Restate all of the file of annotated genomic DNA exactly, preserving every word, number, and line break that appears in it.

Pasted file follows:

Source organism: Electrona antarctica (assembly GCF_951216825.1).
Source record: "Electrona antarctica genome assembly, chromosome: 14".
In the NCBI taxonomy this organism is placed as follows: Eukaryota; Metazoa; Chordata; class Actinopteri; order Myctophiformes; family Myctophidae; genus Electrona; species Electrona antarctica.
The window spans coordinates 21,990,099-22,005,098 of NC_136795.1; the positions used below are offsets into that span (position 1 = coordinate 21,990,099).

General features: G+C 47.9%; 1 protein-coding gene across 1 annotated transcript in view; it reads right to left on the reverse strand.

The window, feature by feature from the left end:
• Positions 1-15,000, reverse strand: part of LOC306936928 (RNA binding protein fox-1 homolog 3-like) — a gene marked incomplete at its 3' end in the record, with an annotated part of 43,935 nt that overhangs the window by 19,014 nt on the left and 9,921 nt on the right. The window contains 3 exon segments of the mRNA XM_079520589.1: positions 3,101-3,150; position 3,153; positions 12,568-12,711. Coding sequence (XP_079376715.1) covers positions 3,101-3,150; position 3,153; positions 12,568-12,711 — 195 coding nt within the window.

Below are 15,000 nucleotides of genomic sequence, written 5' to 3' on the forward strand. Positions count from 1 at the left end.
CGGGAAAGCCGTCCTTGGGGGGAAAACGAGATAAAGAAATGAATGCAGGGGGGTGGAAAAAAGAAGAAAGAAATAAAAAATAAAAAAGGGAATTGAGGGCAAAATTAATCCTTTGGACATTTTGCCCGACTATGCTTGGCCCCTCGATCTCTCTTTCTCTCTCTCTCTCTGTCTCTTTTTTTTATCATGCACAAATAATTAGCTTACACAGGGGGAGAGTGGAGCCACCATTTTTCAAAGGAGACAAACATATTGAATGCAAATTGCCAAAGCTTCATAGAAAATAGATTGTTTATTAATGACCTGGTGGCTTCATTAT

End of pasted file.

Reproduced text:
Source organism: Electrona antarctica (assembly GCF_951216825.1).
Source record: "Electrona antarctica genome assembly, chromosome: 14".
In the NCBI taxonomy this organism is placed as follows: Eukaryota; Metazoa; Chordata; class Actinopteri; order Myctophiformes; family Myctophidae; genus Electrona; species Electrona antarctica.
The window spans coordinates 21,990,099-22,005,098 of NC_136795.1; the positions used below are offsets into that span (position 1 = coordinate 21,990,099).

General features: G+C 47.9%; 1 protein-coding gene across 1 annotated transcript in view; it reads right to left on the reverse strand.

The window, feature by feature from the left end:
• Positions 1-15,000, reverse strand: part of LOC306936928 (RNA binding protein fox-1 homolog 3-like) — a gene marked incomplete at its 3' end in the record, with an annotated part of 43,935 nt that overhangs the window by 19,014 nt on the left and 9,921 nt on the right. The window contains 3 exon segments of the mRNA XM_079520589.1: positions 3,101-3,150; position 3,153; positions 12,568-12,711. Coding sequence (XP_079376715.1) covers positions 3,101-3,150; position 3,153; positions 12,568-12,711 — 195 coding nt within the window.

Below are 15,000 nucleotides of genomic sequence, written 5' to 3' on the forward strand. Positions count from 1 at the left end.
CGGGAAAGCCGTCCTTGGGGGGAAAACGAGATAAAGAAATGAATGCAGGGGGGTGGAAAAAAGAAGAAAGAAATAAAAAATAAAAAAGGGAATTGAGGGCAAAATTAATCCTTTGGACATTTTGCCCGACTATGCTTGGCCCCTCGATCTCTCTTTCTCTCTCTCTCTCTGTCTCTTTTTTTTATCATGCACAAATAATTAGCTTACACAGGGGGAGAGTGGAGCCACCATTTTTCAAAGGAGACAAACATATTGAATGCAAATTGCCAAAGCTTCATAGAAAATAGATTGTTTATTAATGACCTGGTGGCTTCATTAT